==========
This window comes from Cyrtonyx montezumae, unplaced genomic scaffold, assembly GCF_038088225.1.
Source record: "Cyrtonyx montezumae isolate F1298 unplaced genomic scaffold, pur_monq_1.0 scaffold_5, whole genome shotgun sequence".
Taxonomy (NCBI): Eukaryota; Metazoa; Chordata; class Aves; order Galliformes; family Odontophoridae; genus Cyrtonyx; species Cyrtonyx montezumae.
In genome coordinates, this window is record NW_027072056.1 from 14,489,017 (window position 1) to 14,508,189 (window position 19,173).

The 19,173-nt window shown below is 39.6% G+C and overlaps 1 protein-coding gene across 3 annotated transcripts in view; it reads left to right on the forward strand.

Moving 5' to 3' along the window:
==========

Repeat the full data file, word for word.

This window comes from Cyrtonyx montezumae, unplaced genomic scaffold, assembly GCF_038088225.1.
Source record: "Cyrtonyx montezumae isolate F1298 unplaced genomic scaffold, pur_monq_1.0 scaffold_5, whole genome shotgun sequence".
Taxonomy (NCBI): Eukaryota; Metazoa; Chordata; class Aves; order Galliformes; family Odontophoridae; genus Cyrtonyx; species Cyrtonyx montezumae.
In genome coordinates, this window is record NW_027072056.1 from 14,489,017 (window position 1) to 14,508,189 (window position 19,173).

The 19,173-nt window shown below is 39.6% G+C and overlaps 1 protein-coding gene across 3 annotated transcripts in view; it reads left to right on the forward strand.

Moving 5' to 3' along the window: